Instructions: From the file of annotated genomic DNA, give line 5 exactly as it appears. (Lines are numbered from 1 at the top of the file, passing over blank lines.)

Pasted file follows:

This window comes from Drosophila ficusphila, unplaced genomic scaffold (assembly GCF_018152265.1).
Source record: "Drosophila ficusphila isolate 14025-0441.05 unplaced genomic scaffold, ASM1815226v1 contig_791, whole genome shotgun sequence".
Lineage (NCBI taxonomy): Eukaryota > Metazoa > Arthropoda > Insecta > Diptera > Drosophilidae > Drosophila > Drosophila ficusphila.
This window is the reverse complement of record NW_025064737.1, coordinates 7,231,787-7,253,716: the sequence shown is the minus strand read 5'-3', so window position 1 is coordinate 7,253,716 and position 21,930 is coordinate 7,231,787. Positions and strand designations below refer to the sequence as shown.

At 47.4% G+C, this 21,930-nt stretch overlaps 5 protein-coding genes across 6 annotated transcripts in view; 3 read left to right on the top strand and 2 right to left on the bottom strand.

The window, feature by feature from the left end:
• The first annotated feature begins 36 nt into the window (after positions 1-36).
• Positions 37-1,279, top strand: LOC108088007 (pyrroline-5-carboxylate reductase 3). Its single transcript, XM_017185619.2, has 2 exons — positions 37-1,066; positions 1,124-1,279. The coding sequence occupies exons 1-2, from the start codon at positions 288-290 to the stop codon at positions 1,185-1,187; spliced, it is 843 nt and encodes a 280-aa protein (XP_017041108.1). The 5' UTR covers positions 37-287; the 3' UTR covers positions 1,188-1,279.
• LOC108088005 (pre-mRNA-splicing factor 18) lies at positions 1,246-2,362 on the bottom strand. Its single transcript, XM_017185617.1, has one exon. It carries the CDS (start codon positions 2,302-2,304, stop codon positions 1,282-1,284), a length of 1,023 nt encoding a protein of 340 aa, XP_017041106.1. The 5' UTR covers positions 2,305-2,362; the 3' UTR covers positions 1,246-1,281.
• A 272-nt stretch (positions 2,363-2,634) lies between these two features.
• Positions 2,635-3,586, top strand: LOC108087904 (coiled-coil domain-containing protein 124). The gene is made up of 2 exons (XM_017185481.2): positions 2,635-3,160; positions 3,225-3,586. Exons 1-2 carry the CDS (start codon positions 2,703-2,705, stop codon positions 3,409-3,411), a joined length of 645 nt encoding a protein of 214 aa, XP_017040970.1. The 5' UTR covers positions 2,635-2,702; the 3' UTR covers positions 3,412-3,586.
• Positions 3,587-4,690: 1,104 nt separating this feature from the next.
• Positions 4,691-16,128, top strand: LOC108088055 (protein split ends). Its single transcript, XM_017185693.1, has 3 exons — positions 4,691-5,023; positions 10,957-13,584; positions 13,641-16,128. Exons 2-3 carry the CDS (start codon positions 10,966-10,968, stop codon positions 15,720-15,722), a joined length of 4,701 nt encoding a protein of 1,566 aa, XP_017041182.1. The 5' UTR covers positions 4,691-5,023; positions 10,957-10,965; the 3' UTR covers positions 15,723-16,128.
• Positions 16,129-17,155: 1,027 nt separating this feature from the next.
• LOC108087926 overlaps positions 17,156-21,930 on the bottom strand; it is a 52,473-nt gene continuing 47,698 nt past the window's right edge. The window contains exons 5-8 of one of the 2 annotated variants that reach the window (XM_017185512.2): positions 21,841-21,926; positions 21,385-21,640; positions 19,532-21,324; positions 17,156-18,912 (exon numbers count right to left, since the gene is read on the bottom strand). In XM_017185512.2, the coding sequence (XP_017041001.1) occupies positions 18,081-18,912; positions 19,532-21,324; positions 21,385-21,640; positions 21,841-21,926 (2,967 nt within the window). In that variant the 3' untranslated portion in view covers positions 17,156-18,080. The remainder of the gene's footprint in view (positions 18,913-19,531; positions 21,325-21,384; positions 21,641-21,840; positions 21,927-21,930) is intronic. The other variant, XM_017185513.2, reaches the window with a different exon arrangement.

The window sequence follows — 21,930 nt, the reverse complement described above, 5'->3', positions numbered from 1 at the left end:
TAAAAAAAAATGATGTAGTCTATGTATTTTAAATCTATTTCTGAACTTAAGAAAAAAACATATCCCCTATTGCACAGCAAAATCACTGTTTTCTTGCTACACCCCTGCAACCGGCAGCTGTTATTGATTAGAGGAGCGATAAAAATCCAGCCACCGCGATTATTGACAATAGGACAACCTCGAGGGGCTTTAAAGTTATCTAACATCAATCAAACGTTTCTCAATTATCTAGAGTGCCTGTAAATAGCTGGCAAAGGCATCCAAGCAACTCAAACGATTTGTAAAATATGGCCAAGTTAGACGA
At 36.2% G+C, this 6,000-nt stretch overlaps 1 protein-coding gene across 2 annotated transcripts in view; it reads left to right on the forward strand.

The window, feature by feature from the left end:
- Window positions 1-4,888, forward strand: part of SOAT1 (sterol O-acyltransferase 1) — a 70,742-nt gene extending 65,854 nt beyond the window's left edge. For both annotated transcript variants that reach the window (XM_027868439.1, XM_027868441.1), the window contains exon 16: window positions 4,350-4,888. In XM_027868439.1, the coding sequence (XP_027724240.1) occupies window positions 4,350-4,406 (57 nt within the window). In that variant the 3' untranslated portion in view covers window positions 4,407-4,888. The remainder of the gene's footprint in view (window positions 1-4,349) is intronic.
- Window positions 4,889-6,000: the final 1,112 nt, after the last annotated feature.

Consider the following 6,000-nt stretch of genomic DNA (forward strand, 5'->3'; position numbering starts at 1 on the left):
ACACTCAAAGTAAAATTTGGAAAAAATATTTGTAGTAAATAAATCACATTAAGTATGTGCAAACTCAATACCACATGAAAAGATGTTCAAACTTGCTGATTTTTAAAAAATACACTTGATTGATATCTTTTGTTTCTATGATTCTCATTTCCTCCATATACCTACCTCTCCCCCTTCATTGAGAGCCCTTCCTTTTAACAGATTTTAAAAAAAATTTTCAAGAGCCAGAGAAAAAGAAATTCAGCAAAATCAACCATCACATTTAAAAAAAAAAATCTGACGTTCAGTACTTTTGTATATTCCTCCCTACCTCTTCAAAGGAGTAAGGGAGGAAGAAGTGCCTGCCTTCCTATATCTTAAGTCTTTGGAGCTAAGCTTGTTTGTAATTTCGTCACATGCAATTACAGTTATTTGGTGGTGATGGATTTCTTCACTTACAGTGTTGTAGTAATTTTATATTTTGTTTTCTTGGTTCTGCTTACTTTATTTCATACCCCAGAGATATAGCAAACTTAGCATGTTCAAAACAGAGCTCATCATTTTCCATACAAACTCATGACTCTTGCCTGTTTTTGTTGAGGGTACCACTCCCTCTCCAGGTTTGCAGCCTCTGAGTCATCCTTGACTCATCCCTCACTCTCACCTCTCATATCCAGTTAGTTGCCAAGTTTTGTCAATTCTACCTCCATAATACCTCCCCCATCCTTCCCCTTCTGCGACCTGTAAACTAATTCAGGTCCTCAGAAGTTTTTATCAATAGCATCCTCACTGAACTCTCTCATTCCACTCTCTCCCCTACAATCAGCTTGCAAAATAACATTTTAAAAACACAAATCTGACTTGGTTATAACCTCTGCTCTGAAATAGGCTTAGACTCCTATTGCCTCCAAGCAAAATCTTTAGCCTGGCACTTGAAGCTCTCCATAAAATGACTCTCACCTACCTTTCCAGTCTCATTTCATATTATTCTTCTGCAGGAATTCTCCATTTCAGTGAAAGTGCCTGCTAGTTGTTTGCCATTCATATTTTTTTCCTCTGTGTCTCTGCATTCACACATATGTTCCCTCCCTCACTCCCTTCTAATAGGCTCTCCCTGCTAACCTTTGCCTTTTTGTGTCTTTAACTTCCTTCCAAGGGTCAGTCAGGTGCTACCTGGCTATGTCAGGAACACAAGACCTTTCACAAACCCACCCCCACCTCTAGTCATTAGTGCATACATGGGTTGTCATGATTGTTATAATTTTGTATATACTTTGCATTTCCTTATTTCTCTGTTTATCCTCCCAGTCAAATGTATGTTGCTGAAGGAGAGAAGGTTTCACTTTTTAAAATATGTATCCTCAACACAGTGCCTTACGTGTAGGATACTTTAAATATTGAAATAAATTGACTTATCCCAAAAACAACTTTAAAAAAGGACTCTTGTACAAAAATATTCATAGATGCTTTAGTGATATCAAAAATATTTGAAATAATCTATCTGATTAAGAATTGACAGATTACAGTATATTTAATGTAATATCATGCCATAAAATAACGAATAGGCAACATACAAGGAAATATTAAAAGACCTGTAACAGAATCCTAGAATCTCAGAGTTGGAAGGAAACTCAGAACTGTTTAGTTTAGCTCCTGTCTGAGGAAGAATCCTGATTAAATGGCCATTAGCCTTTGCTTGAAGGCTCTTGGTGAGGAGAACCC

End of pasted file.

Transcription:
At 47.4% G+C, this 21,930-nt stretch overlaps 5 protein-coding genes across 6 annotated transcripts in view; 3 read left to right on the top strand and 2 right to left on the bottom strand.